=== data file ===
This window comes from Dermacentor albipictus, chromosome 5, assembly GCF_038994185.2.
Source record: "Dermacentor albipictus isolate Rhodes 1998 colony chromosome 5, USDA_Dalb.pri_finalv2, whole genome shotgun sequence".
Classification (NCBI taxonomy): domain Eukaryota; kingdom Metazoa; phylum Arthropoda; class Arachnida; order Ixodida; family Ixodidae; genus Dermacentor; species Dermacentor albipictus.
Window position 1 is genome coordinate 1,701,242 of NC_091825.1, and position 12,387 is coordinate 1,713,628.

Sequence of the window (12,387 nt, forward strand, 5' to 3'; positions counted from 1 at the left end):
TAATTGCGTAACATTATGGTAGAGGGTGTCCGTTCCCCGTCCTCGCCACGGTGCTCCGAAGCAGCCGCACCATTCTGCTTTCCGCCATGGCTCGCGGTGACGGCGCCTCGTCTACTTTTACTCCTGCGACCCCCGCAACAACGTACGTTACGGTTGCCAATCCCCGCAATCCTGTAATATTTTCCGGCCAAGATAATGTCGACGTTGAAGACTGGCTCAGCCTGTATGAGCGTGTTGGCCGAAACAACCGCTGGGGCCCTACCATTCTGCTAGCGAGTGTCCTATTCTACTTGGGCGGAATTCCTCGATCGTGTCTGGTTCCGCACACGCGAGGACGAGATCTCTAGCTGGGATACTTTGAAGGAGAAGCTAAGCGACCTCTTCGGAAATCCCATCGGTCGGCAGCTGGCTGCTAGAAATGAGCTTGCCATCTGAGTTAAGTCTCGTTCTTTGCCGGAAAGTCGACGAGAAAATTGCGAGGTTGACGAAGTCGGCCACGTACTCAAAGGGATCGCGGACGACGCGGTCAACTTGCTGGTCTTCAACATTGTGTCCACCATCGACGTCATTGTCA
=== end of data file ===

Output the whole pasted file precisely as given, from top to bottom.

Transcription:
This window comes from Dermacentor albipictus, chromosome 5, assembly GCF_038994185.2.
Source record: "Dermacentor albipictus isolate Rhodes 1998 colony chromosome 5, USDA_Dalb.pri_finalv2, whole genome shotgun sequence".
Classification (NCBI taxonomy): domain Eukaryota; kingdom Metazoa; phylum Arthropoda; class Arachnida; order Ixodida; family Ixodidae; genus Dermacentor; species Dermacentor albipictus.
Window position 1 is genome coordinate 1,701,242 of NC_091825.1, and position 12,387 is coordinate 1,713,628.

Sequence of the window (12,387 nt, forward strand, 5' to 3'; positions counted from 1 at the left end):
TAATTGCGTAACATTATGGTAGAGGGTGTCCGTTCCCCGTCCTCGCCACGGTGCTCCGAAGCAGCCGCACCATTCTGCTTTCCGCCATGGCTCGCGGTGACGGCGCCTCGTCTACTTTTACTCCTGCGACCCCCGCAACAACGTACGTTACGGTTGCCAATCCCCGCAATCCTGTAATATTTTCCGGCCAAGATAATGTCGACGTTGAAGACTGGCTCAGCCTGTATGAGCGTGTTGGCCGAAACAACCGCTGGGGCCCTACCATTCTGCTAGCGAGTGTCCTATTCTACTTGGGCGGAATTCCTCGATCGTGTCTGGTTCCGCACACGCGAGGACGAGATCTCTAGCTGGGATACTTTGAAGGAGAAGCTAAGCGACCTCTTCGGAAATCCCATCGGTCGGCAGCTGGCTGCTAGAAATGAGCTTGCCATCTGAGTTAAGTCTCGTTCTTTGCCGGAAAGTCGACGAGAAAATTGCGAGGTTGACGAAGTCGGCCACGTACTCAAAGGGATCGCGGACGACGCGGTCAACTTGCTGGTCTTCAACATTGTGTCCACCATCGACGTCATTGTCA